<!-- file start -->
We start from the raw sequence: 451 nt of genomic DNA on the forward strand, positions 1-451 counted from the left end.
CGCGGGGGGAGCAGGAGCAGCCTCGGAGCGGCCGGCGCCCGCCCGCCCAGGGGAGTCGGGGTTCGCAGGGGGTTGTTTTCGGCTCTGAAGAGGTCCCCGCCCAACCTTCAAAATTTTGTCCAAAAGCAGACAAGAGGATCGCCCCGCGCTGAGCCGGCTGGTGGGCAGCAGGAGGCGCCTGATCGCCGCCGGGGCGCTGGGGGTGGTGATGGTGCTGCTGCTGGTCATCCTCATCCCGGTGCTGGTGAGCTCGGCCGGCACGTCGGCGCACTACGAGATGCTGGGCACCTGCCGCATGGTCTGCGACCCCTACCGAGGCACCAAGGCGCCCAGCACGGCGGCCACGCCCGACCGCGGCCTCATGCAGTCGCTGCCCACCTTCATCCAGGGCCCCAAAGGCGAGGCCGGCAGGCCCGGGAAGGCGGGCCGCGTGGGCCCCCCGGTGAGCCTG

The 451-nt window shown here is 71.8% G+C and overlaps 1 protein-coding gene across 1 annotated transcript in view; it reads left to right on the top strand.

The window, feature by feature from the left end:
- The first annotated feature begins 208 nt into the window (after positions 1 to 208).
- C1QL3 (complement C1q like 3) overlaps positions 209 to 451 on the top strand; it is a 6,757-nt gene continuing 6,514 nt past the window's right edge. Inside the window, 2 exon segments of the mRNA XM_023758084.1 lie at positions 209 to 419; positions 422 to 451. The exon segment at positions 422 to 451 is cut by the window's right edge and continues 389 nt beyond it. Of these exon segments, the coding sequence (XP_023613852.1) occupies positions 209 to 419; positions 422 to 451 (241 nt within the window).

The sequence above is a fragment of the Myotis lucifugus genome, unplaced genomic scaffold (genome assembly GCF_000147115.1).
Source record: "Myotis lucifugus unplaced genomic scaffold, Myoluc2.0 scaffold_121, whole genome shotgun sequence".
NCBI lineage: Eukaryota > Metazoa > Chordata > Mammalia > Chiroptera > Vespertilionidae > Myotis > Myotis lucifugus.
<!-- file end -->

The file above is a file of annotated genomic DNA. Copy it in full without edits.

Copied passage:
We start from the raw sequence: 451 nt of genomic DNA on the forward strand, positions 1-451 counted from the left end.
CGCGGGGGGAGCAGGAGCAGCCTCGGAGCGGCCGGCGCCCGCCCGCCCAGGGGAGTCGGGGTTCGCAGGGGGTTGTTTTCGGCTCTGAAGAGGTCCCCGCCCAACCTTCAAAATTTTGTCCAAAAGCAGACAAGAGGATCGCCCCGCGCTGAGCCGGCTGGTGGGCAGCAGGAGGCGCCTGATCGCCGCCGGGGCGCTGGGGGTGGTGATGGTGCTGCTGCTGGTCATCCTCATCCCGGTGCTGGTGAGCTCGGCCGGCACGTCGGCGCACTACGAGATGCTGGGCACCTGCCGCATGGTCTGCGACCCCTACCGAGGCACCAAGGCGCCCAGCACGGCGGCCACGCCCGACCGCGGCCTCATGCAGTCGCTGCCCACCTTCATCCAGGGCCCCAAAGGCGAGGCCGGCAGGCCCGGGAAGGCGGGCCGCGTGGGCCCCCCGGTGAGCCTG

The 451-nt window shown here is 71.8% G+C and overlaps 1 protein-coding gene across 1 annotated transcript in view; it reads left to right on the top strand.

The window, feature by feature from the left end:
- The first annotated feature begins 208 nt into the window (after positions 1 to 208).
- C1QL3 (complement C1q like 3) overlaps positions 209 to 451 on the top strand; it is a 6,757-nt gene continuing 6,514 nt past the window's right edge. Inside the window, 2 exon segments of the mRNA XM_023758084.1 lie at positions 209 to 419; positions 422 to 451. The exon segment at positions 422 to 451 is cut by the window's right edge and continues 389 nt beyond it. Of these exon segments, the coding sequence (XP_023613852.1) occupies positions 209 to 419; positions 422 to 451 (241 nt within the window).

The sequence above is a fragment of the Myotis lucifugus genome, unplaced genomic scaffold (genome assembly GCF_000147115.1).
Source record: "Myotis lucifugus unplaced genomic scaffold, Myoluc2.0 scaffold_121, whole genome shotgun sequence".
NCBI lineage: Eukaryota > Metazoa > Chordata > Mammalia > Chiroptera > Vespertilionidae > Myotis > Myotis lucifugus.